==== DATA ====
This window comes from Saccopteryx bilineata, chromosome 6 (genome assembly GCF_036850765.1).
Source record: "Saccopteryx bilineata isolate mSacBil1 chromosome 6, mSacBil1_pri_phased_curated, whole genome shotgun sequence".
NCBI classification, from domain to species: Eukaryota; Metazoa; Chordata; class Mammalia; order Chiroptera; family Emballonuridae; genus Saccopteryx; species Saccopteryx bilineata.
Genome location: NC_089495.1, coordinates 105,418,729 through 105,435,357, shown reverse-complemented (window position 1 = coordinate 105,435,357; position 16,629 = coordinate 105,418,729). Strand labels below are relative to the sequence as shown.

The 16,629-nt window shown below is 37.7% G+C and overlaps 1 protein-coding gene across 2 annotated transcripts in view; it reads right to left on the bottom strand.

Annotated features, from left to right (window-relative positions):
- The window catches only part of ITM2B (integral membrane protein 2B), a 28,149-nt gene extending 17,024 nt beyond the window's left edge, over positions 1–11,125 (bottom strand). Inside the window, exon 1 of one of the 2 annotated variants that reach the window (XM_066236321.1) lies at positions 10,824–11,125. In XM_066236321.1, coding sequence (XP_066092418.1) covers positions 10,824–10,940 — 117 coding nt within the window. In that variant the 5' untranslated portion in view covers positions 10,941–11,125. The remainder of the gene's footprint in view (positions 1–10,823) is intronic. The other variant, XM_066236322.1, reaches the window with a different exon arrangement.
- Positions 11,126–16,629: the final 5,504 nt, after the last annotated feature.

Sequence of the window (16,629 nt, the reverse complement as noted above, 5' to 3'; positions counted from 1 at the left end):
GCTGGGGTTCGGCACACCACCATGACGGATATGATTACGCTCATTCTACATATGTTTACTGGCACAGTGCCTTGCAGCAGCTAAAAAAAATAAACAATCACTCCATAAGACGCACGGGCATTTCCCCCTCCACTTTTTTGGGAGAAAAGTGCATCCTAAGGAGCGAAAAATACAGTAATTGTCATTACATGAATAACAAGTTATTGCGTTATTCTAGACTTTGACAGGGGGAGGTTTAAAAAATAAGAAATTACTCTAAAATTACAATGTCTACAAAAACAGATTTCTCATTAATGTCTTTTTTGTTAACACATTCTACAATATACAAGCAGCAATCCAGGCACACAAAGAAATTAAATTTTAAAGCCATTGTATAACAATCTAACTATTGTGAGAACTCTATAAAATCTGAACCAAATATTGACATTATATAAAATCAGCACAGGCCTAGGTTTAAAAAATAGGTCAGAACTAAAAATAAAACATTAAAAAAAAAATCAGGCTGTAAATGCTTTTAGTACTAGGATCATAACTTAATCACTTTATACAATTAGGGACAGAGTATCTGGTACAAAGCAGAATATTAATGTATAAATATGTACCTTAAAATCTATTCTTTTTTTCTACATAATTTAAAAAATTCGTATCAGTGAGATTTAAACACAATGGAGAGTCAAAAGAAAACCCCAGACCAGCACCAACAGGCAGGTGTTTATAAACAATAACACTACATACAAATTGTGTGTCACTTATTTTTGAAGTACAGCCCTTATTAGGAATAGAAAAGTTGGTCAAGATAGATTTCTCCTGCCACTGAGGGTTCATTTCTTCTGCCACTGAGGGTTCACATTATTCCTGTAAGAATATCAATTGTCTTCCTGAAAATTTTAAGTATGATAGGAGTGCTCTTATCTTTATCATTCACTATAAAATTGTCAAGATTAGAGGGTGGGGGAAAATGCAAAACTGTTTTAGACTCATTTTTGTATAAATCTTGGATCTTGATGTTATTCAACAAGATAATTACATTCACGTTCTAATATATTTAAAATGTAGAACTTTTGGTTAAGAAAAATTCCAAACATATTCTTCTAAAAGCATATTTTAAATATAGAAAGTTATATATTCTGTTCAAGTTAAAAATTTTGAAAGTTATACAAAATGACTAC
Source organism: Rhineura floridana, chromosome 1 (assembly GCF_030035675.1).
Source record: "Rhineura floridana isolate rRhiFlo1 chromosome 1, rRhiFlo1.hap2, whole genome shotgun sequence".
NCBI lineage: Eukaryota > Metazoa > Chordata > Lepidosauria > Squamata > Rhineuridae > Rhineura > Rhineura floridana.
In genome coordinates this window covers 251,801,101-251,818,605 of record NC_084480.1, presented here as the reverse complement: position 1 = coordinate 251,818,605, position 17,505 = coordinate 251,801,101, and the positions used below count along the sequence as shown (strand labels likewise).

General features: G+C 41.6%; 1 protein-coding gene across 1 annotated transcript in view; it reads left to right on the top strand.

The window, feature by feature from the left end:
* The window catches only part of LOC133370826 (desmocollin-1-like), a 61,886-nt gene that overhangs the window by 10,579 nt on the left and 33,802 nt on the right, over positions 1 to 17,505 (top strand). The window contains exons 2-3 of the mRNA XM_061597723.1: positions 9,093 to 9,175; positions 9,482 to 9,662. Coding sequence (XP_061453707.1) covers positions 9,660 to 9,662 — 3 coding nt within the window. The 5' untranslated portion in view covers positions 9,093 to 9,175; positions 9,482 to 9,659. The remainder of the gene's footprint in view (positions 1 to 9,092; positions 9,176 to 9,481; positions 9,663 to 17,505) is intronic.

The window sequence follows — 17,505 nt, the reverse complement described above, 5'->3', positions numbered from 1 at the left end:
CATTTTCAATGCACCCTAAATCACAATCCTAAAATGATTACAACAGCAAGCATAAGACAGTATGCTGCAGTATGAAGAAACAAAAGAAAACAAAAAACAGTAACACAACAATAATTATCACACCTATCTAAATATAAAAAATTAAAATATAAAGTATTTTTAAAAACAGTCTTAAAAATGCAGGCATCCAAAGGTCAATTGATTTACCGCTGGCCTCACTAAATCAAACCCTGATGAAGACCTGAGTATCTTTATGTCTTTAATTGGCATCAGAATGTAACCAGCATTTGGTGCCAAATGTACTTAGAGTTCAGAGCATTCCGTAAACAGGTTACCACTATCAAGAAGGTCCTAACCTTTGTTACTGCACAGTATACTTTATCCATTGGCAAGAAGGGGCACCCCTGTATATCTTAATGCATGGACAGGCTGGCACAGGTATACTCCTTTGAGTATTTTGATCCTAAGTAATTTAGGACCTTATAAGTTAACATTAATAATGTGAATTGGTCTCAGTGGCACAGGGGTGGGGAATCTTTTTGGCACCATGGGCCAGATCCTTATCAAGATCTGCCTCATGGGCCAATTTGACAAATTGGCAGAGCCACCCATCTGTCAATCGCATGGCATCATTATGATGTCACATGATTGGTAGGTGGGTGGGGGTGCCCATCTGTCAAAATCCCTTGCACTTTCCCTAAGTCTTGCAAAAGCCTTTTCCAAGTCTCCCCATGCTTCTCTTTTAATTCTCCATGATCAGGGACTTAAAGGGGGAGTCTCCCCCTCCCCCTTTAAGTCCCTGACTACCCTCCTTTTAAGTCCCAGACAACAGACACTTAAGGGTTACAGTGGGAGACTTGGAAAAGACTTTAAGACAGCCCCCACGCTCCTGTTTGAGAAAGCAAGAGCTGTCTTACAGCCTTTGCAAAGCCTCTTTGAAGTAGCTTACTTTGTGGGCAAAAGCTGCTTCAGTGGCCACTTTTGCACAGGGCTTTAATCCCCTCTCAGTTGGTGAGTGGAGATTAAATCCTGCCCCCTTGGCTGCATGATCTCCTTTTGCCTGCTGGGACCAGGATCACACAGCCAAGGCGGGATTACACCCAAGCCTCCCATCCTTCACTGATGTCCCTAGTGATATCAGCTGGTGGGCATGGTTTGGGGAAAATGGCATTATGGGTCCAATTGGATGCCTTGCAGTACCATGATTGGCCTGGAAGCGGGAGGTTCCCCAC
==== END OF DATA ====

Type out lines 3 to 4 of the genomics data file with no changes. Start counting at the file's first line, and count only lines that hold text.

NCBI classification, from domain to species: Eukaryota; Metazoa; Chordata; class Mammalia; order Chiroptera; family Emballonuridae; genus Saccopteryx; species Saccopteryx bilineata.
Genome location: NC_089495.1, coordinates 105,418,729 through 105,435,357, shown reverse-complemented (window position 1 = coordinate 105,435,357; position 16,629 = coordinate 105,418,729). Strand labels below are relative to the sequence as shown.